Sailing to Les Ecrehous in the English Channel in the Early Morning

As the boat slowly sailed past the St Catherine’s breakwater, on the north-east corner of Jersey, a small flock of Brent geese, winter visitors from the Arctic, took off ahead of us. Clearing the breakwater, our skipper, Richard, revved the motor, sending the inflatable leaping over the first wave and crashing down beyond it, shooting a large cloud of spray to the sides. Though Richard assured us that this was a relatively calm day, one or two of us might well have been pleased that we had not yet had breakfast.

La Marmotiere

La Marmotiere (photo: Anthony Toole 2012)

It was 7.15 am, and though the sky was brightening, the sun had not yet cleared the cloud that hung low over the horizon and almost obscured the French coast. Eight of us had clambered into the Jersey Seafaris boat for the 15-minute, early morning trip to Les Écréhous, a reef of rocks and small islands that lay about ten kilometres from Jersey and thirteen from France. We were accompanied by Gareth, a Marine Biologist.

The occasional seal bobbed its head above the waves. A flock of oystercatchers flew away as we approached one of the islands. Other rocks were guarded by cormorants and shags. A solitary razorbill ignored us as we sailed past it.

Landing on La Marmotiere

As the boat ran up onto the shingle beach of La Marmotière, the second largest island, the dawn sun broke through, transforming the drab, flat scene into one of shining facets and sharp shadows.

In Your Bucket Because…

  • The tidal range is one of the highest in the world, making the rocks of international importance for marine life.
  • You may experience close encounters with birds, seals and dolphins.
  • The boat trip in a rubberised inflatable, and the landing on rocks in the middle of the English Channel are thrilling experiences in themselves.

Like much of Jersey, Les Écréhous are composed of granite. They and other similar reefs are remnants of a land bridge between England and France that was inundated as the glaciers of the last Ice Age melted. Belonging to the Duchy of Normandy, they became part of England following the Norman Conquest of 1066. Two centuries later, Henry III gave up his claim to the French crown, and Normandy, but held onto the Channel Islands and its rocky reefs.

Over the centuries, Les Écréhous were inhabited, at various times, by monks, smugglers and fishermen. Indeed, the houses of the last group still crown the highest rocks and remain in seasonal use. The highest concentration of these dwellings, dating from the 1880s, cluster around a tiny courtyard on the summit of La Marmotière.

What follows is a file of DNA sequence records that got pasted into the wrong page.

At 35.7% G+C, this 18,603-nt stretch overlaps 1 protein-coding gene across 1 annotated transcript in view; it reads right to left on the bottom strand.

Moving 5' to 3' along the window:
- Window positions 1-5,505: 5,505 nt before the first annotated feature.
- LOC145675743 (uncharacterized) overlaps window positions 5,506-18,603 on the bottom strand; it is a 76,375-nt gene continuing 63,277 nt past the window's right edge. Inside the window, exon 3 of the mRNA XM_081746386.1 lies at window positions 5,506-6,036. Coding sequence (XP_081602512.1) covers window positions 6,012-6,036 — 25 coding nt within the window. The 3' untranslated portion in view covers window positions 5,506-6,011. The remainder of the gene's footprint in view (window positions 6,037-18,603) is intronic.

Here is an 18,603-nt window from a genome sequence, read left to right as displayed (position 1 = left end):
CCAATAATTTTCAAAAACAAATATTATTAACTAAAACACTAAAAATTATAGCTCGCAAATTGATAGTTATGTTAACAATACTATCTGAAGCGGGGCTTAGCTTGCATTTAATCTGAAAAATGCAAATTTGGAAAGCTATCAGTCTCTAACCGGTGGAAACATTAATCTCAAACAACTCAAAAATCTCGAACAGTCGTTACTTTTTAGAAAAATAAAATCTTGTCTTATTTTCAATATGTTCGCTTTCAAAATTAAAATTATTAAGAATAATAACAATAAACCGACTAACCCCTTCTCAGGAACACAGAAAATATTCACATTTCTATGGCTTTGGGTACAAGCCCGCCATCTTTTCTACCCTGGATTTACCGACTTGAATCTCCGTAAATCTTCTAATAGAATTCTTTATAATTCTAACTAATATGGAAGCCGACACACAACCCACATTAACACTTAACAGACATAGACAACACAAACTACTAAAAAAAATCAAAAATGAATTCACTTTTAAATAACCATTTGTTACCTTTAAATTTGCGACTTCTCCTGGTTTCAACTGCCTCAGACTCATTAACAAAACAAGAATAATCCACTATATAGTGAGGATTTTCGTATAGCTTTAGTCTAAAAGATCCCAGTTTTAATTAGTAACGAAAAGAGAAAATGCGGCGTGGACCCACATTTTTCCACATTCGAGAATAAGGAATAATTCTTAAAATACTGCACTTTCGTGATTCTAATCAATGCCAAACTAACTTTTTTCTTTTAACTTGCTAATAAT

La Blianque Ile from La Marmotiere

La Blianque Ile from La Marmotiere (photo: Anthony Toole 2012)

As we scrambled up the shingle, a thin line of surf stretched a few hundred metres across to La Blianque Île. The sea level, however, was dropping fast, and during the minutes it took for us to explore around the houses and admire the luxuriance of the lichens and succulents that covered the granite boulders, it had fallen sufficiently for a broad shingle bank to link the two islands. Elsewhere, previously hidden reefs had become rocks and rocks had become peninsulas.

Marine Life on Les Ecrehous

The tidal range around Jersey and Les Écréhous is said to be the world’s second highest, extending, at times, to around twelve metres. This has helped create a unique ecology, such that, in 2005, Les Écréhous was declared a marine area of international importance under the terms of the Ramsar Convention.

The extent of the tidal flow and the movement of currents around the islands have produced very clear, highly oxygenated waters, in which many species of planktonic larvae flourish. The rocky platforms offer shelter, protection and food to a high diversity of creatures. More than 100 fish species have been recorded, which include conger eel, blennies, rays, pollack, bass, Atlantic salmon, common sturgeon and Twaite shad. In addition to seals, there are bottlenose, white-beaked and Risso’s dolphins, harbour porpoise and pilot whales.

Of more than thirty species of invertebrate living in the mud and sand, half are rare in British Isles waters. These attract large numbers of wading birds, including winter visitors and passing migrants.

Rock Vegetation, La Marmotiere

Rock Vegetation, La Marmotiere (photo: Anthony Toole 2012)

An important characteristic of these waters is that some species are found here at the northern or southern limit of their range. For example, this is the most southerly reach of the beadlet sea anemone. In contrast, it also marks the northerly limit of the giant goby, a Mediterranean fish. Gareth, our Marine Biologist informed us that a small number of the latter confine themselves to a particular pool that becomes exposed at low tide. These gobies leave the pool at high tide, but return to it when the tide falls.

Some of the species at this limit of their natural habitats are showing signs of genetic variations, resulting from their relative isolations from the main populations.

We spent more than an hour exploring the linked islands, and sitting on the shingle to enjoy our breakfasts, during which time Gareth explained the ecology of Les Écréhous. Then it was back into the boat for the return trip, as some of us had a second morning appointment.


  • Flights take place to St Helier on Jersey from most British airports.
  • Trips to Les Ecrehous are by rigid inflatable boat run by Jerseyseafaris.

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